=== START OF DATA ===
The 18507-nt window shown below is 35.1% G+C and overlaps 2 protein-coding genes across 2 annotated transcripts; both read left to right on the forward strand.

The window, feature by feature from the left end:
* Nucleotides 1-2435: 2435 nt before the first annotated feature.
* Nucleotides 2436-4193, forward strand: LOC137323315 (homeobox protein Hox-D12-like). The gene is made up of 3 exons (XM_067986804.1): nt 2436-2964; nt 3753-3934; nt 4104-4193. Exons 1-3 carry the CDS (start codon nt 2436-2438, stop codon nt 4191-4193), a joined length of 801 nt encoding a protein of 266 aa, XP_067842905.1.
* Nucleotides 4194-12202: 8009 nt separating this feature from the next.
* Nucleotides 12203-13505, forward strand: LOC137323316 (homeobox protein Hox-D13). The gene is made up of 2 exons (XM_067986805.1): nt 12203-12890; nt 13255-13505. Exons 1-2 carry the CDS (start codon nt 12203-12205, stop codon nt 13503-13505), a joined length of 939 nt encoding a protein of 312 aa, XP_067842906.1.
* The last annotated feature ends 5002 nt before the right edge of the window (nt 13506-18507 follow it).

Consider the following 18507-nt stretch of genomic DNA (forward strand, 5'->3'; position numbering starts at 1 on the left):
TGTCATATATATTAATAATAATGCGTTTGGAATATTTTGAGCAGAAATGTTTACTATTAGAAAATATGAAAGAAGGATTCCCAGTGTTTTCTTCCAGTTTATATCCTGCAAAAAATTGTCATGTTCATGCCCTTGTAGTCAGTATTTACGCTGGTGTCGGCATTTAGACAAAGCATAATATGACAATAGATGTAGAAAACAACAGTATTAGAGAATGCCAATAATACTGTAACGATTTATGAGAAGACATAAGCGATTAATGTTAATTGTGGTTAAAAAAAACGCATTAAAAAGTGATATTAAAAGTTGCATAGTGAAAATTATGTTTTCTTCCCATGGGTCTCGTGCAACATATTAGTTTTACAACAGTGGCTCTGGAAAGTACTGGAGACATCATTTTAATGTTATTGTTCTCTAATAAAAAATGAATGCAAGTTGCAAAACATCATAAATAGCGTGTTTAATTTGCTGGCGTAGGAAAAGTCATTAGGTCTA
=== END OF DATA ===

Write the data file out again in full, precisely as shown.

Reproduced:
The 18507-nt window shown below is 35.1% G+C and overlaps 2 protein-coding genes across 2 annotated transcripts; both read left to right on the forward strand.

The window, feature by feature from the left end:
* Nucleotides 1-2435: 2435 nt before the first annotated feature.
* Nucleotides 2436-4193, forward strand: LOC137323315 (homeobox protein Hox-D12-like). The gene is made up of 3 exons (XM_067986804.1): nt 2436-2964; nt 3753-3934; nt 4104-4193. Exons 1-3 carry the CDS (start codon nt 2436-2438, stop codon nt 4191-4193), a joined length of 801 nt encoding a protein of 266 aa, XP_067842905.1.
* Nucleotides 4194-12202: 8009 nt separating this feature from the next.
* Nucleotides 12203-13505, forward strand: LOC137323316 (homeobox protein Hox-D13). The gene is made up of 2 exons (XM_067986805.1): nt 12203-12890; nt 13255-13505. Exons 1-2 carry the CDS (start codon nt 12203-12205, stop codon nt 13503-13505), a joined length of 939 nt encoding a protein of 312 aa, XP_067842906.1.
* The last annotated feature ends 5002 nt before the right edge of the window (nt 13506-18507 follow it).

Consider the following 18507-nt stretch of genomic DNA (forward strand, 5'->3'; position numbering starts at 1 on the left):
TGTCATATATATTAATAATAATGCGTTTGGAATATTTTGAGCAGAAATGTTTACTATTAGAAAATATGAAAGAAGGATTCCCAGTGTTTTCTTCCAGTTTATATCCTGCAAAAAATTGTCATGTTCATGCCCTTGTAGTCAGTATTTACGCTGGTGTCGGCATTTAGACAAAGCATAATATGACAATAGATGTAGAAAACAACAGTATTAGAGAATGCCAATAATACTGTAACGATTTATGAGAAGACATAAGCGATTAATGTTAATTGTGGTTAAAAAAAACGCATTAAAAAGTGATATTAAAAGTTGCATAGTGAAAATTATGTTTTCTTCCCATGGGTCTCGTGCAACATATTAGTTTTACAACAGTGGCTCTGGAAAGTACTGGAGACATCATTTTAATGTTATTGTTCTCTAATAAAAAATGAATGCAAGTTGCAAAACATCATAAATAGCGTGTTTAATTTGCTGGCGTAGGAAAAGTCATTAGGTCTA